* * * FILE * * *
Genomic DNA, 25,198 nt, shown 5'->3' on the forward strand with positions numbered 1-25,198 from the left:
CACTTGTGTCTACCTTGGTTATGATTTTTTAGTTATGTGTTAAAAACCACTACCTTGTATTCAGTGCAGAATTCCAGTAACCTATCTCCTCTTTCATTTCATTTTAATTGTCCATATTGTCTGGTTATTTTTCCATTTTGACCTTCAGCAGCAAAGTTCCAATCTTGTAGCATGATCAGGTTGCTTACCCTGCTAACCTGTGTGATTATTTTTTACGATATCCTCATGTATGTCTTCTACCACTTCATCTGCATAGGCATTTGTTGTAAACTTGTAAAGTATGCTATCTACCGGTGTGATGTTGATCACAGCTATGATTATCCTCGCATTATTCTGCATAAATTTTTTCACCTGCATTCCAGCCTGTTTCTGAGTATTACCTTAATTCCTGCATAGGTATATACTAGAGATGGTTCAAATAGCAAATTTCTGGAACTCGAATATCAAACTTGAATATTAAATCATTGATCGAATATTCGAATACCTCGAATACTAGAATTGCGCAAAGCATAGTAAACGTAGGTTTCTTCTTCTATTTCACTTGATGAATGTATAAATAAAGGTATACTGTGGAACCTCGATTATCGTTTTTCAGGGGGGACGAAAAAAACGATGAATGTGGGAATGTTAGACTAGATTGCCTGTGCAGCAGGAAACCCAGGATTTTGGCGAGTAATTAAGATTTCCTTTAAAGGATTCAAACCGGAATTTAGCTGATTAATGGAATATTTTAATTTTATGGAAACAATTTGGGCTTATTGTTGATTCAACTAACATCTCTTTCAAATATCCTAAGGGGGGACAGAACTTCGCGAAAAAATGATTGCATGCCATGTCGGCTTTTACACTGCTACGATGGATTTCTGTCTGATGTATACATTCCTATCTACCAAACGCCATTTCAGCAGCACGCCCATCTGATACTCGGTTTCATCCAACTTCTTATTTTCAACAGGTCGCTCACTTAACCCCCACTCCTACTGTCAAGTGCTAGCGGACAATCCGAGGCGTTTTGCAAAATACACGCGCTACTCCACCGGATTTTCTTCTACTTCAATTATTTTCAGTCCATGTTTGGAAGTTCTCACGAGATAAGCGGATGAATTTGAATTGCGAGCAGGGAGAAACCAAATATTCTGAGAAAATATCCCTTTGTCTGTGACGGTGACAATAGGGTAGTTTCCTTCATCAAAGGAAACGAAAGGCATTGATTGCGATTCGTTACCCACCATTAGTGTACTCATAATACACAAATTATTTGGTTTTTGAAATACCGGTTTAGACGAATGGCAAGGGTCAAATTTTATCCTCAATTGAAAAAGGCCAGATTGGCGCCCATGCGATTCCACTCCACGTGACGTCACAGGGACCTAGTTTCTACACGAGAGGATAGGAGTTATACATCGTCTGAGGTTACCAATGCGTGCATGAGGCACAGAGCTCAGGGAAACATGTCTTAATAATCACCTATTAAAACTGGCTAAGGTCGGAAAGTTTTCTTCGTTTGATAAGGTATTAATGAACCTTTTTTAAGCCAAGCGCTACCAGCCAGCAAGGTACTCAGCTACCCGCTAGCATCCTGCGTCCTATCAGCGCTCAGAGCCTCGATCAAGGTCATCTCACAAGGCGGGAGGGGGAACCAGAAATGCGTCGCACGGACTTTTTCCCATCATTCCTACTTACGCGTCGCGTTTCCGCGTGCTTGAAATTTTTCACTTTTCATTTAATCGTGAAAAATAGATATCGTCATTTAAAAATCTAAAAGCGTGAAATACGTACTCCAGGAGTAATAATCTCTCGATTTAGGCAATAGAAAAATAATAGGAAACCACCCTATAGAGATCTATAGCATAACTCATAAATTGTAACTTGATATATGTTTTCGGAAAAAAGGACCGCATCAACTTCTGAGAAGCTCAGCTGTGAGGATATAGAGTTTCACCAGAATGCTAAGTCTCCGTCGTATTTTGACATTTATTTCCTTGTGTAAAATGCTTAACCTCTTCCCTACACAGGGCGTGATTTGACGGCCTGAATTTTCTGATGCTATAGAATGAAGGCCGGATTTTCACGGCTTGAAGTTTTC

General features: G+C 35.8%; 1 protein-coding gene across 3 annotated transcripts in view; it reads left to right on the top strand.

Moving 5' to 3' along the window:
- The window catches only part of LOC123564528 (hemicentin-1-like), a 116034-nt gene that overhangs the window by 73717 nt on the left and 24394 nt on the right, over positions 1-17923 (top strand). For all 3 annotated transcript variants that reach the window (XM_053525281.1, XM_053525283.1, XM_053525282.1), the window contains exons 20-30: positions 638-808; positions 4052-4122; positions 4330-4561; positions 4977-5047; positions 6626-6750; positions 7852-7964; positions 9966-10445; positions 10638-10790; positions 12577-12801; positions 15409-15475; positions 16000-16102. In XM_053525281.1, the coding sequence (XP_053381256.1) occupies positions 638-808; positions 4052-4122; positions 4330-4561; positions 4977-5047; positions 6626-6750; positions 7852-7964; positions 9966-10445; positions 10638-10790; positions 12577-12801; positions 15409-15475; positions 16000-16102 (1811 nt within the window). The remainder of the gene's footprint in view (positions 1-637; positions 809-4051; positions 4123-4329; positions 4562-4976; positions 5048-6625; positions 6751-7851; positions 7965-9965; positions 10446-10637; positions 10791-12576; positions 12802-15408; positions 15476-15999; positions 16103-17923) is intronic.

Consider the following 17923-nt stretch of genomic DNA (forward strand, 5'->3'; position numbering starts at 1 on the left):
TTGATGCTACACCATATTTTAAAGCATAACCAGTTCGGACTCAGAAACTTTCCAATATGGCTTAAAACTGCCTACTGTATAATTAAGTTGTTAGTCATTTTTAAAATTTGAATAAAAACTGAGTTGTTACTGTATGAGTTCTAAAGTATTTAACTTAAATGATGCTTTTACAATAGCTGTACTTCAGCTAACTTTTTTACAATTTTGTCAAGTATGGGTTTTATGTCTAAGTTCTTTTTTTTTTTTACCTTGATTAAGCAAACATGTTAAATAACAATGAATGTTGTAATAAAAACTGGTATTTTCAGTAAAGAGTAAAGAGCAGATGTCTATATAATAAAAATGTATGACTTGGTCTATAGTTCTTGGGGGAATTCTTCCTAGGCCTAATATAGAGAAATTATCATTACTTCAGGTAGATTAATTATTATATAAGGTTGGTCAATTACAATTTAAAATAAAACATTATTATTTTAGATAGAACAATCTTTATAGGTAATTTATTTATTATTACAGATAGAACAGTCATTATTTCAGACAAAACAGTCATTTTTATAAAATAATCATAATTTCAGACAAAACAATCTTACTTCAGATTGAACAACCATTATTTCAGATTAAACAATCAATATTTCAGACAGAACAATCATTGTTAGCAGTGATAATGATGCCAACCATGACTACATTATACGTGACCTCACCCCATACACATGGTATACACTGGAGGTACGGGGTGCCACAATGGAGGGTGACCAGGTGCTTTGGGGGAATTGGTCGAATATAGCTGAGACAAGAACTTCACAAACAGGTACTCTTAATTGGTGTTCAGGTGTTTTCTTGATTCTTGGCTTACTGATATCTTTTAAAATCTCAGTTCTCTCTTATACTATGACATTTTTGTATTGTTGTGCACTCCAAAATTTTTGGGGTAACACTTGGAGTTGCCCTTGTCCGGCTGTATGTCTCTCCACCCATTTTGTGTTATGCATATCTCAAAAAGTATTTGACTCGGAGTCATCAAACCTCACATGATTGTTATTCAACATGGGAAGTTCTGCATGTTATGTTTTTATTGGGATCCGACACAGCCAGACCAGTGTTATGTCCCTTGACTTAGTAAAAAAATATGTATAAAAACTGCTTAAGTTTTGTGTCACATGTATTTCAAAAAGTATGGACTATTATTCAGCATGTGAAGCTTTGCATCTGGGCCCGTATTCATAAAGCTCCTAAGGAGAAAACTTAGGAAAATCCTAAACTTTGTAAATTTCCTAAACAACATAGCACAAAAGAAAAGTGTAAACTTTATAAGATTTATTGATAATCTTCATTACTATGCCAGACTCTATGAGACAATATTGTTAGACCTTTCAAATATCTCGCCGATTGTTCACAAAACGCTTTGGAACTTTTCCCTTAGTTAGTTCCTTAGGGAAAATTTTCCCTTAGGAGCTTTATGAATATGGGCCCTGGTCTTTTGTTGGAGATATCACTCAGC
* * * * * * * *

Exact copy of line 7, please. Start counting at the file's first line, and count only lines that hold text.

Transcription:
TTGATGCTACACCATATTTTAAAGCATAACCAGTTCGGACTCAGAAACTTTCCAATATGGCTTAAAACTGCCTACTGTATAATTAAGTTGTTAGTCATTTTTAAAATTTGAATAAAAACTGAGTTGTTACTGTATGAGTTCTAAAGTATTTAACTTAAATGATGCTTTTACAATAGCTGTACTTCAGCTAACTTTTTTACAATTTTGTCAAGTATGGGTTTTATGTCTAAGTTCTTTTTTTTTTTTACCTTGATTAAGCAAACATGTTAAATAACAATGAATGTTGTAATAAAAACTGGTATTTTCAGTAAAGAGTAAAGAGCAGATGTCTATATAATAAAAATGTATGACTTGGTCTATAGTTCTTGGGGGAATTCTTCCTAGGCCTAATATAGAGAAATTATCATTACTTCAGGTAGATTAATTATTATATAAGGTTGGTCAATTACAATTTAAAATAAAACATTATTATTTTAGATAGAACAATCTTTATAGGTAATTTATTTATTATTACAGATAGAACAGTCATTATTTCAGACAAAACAGTCATTTTTATAAAATAATCATAATTTCAGACAAAACAATCTTACTTCAGATTGAACAACCATTATTTCAGATTAAACAATCAATATTTCAGACAGAACAATCATTGTTAGCAGTGATAATGATGCCAACCATGACTACATTATACGTGACCTCACCCCATACACATGGTATACACTGGAGGTACGGGGTGCCACAATGGAGGGTGACCAGGTGCTTTGGGGGAATTGGTCGAATATAGCTGAGACAAGAACTTCACAAACAGGTACTCTTAATTGGTGTTCAGGTGTTTTCTTGATTCTTGGCTTACTGATATCTTTTAAAATCTCAGTTCTCTCTTATACTATGACATTTTTGTATTGTTGTGCACTCCAAAATTTTTGGGGTAACACTTGGAGTTGCCCTTGTCCGGCTGTATGTCTCTCCACCCATTTTGTGTTATGCATATCTCAAAAAGTATTTGACTCGGAGTCATCAAACCTCACATGATTGTTATTCAACATGGGAAGTTCTGCATGTTATGTTTTTATTGGGATCCGACACAGCCAGACCAGTGTTATGTCCCTTGACTTAGTAAAAAAATATGTATAAAAACTGCTTAAGTTTTGTGTCACATGTATTTCAAAAAGTATGGACTATTATTCAGCATGTGAAGCTTTGCATCTGGGCCCGTATTCATAAAGCTCCTAAGGAGAAAACTTAGGAAAATCCTAAACTTTGTAAATTTCCTAAACAACATAGCACAAAAGAAAAGTGTAAACTTTATAAGATTTATTGATAATCTTCATTACTATGCCAGACTCTATGAGACAATATTGTTAGACCTTTCAAATATCTCGCCGATTGTTCACAAAACGCTTTGGAACTTTTCCCTTAGTTAGTTCCTTAGGGAAAATTTTCCCTTAGGAGCTTTATGAATATGGGCCCTGGTCTTTTGTTGGAGATATCACTCAGC